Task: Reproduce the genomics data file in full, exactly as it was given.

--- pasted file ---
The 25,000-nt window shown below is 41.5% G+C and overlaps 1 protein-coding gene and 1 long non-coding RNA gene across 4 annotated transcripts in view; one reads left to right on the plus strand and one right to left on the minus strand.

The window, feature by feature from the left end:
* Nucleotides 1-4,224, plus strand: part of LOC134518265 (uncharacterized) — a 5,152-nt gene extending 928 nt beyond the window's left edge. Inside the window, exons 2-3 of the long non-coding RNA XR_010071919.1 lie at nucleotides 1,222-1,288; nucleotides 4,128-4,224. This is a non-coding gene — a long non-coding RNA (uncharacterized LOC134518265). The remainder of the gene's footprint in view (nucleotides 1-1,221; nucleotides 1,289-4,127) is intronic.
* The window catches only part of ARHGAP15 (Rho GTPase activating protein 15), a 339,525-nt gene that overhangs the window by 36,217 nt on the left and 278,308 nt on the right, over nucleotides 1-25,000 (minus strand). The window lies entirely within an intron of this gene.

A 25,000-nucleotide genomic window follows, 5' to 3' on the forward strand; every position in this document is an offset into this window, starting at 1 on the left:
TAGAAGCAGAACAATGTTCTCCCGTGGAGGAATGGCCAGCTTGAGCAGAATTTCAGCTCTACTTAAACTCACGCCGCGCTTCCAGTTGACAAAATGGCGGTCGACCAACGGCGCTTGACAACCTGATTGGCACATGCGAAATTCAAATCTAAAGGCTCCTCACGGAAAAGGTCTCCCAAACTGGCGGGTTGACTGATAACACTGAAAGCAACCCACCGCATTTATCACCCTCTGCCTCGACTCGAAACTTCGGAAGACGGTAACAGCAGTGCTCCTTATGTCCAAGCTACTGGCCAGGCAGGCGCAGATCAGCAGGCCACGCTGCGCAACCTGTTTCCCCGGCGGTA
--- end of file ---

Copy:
The 25,000-nt window shown below is 41.5% G+C and overlaps 1 protein-coding gene and 1 long non-coding RNA gene across 4 annotated transcripts in view; one reads left to right on the plus strand and one right to left on the minus strand.

The window, feature by feature from the left end:
* Nucleotides 1-4,224, plus strand: part of LOC134518265 (uncharacterized) — a 5,152-nt gene extending 928 nt beyond the window's left edge. Inside the window, exons 2-3 of the long non-coding RNA XR_010071919.1 lie at nucleotides 1,222-1,288; nucleotides 4,128-4,224. This is a non-coding gene — a long non-coding RNA (uncharacterized LOC134518265). The remainder of the gene's footprint in view (nucleotides 1-1,221; nucleotides 1,289-4,127) is intronic.
* The window catches only part of ARHGAP15 (Rho GTPase activating protein 15), a 339,525-nt gene that overhangs the window by 36,217 nt on the left and 278,308 nt on the right, over nucleotides 1-25,000 (minus strand). The window lies entirely within an intron of this gene.

A 25,000-nucleotide genomic window follows, 5' to 3' on the forward strand; every position in this document is an offset into this window, starting at 1 on the left:
TAGAAGCAGAACAATGTTCTCCCGTGGAGGAATGGCCAGCTTGAGCAGAATTTCAGCTCTACTTAAACTCACGCCGCGCTTCCAGTTGACAAAATGGCGGTCGACCAACGGCGCTTGACAACCTGATTGGCACATGCGAAATTCAAATCTAAAGGCTCCTCACGGAAAAGGTCTCCCAAACTGGCGGGTTGACTGATAACACTGAAAGCAACCCACCGCATTTATCACCCTCTGCCTCGACTCGAAACTTCGGAAGACGGTAACAGCAGTGCTCCTTATGTCCAAGCTACTGGCCAGGCAGGCGCAGATCAGCAGGCCACGCTGCGCAACCTGTTTCCCCGGCGGTA